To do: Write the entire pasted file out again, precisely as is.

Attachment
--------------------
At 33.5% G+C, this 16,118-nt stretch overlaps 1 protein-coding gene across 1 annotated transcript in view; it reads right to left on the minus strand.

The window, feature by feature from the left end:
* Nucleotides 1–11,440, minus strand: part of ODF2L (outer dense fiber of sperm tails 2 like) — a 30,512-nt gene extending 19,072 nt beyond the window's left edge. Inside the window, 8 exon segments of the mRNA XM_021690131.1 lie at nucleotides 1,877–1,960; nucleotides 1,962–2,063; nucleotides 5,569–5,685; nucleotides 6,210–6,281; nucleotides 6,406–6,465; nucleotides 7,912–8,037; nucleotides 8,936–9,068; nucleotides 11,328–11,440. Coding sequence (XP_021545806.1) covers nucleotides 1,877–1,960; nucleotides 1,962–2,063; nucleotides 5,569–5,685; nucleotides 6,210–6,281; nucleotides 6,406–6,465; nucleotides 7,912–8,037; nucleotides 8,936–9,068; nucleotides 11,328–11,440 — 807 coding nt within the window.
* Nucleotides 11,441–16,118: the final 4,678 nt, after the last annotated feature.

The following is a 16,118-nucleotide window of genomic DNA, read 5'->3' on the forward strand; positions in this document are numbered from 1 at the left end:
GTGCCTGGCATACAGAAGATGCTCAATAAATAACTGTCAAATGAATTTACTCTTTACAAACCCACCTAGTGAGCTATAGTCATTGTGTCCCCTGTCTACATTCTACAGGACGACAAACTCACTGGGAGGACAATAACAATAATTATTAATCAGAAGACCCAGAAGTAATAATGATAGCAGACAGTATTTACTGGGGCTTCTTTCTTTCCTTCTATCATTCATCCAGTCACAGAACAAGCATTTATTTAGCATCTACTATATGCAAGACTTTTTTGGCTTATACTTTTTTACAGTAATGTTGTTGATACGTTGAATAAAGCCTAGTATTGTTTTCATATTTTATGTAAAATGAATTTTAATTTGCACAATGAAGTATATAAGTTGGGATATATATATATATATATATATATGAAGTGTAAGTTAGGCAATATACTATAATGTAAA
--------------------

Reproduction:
At 33.5% G+C, this 16,118-nt stretch overlaps 1 protein-coding gene across 1 annotated transcript in view; it reads right to left on the minus strand.

The window, feature by feature from the left end:
* Nucleotides 1–11,440, minus strand: part of ODF2L (outer dense fiber of sperm tails 2 like) — a 30,512-nt gene extending 19,072 nt beyond the window's left edge. Inside the window, 8 exon segments of the mRNA XM_021690131.1 lie at nucleotides 1,877–1,960; nucleotides 1,962–2,063; nucleotides 5,569–5,685; nucleotides 6,210–6,281; nucleotides 6,406–6,465; nucleotides 7,912–8,037; nucleotides 8,936–9,068; nucleotides 11,328–11,440. Coding sequence (XP_021545806.1) covers nucleotides 1,877–1,960; nucleotides 1,962–2,063; nucleotides 5,569–5,685; nucleotides 6,210–6,281; nucleotides 6,406–6,465; nucleotides 7,912–8,037; nucleotides 8,936–9,068; nucleotides 11,328–11,440 — 807 coding nt within the window.
* Nucleotides 11,441–16,118: the final 4,678 nt, after the last annotated feature.

The following is a 16,118-nucleotide window of genomic DNA, read 5'->3' on the forward strand; positions in this document are numbered from 1 at the left end:
GTGCCTGGCATACAGAAGATGCTCAATAAATAACTGTCAAATGAATTTACTCTTTACAAACCCACCTAGTGAGCTATAGTCATTGTGTCCCCTGTCTACATTCTACAGGACGACAAACTCACTGGGAGGACAATAACAATAATTATTAATCAGAAGACCCAGAAGTAATAATGATAGCAGACAGTATTTACTGGGGCTTCTTTCTTTCCTTCTATCATTCATCCAGTCACAGAACAAGCATTTATTTAGCATCTACTATATGCAAGACTTTTTTGGCTTATACTTTTTTACAGTAATGTTGTTGATACGTTGAATAAAGCCTAGTATTGTTTTCATATTTTATGTAAAATGAATTTTAATTTGCACAATGAAGTATATAAGTTGGGATATATATATATATATATATATATGAAGTGTAAGTTAGGCAATATACTATAATGTAAA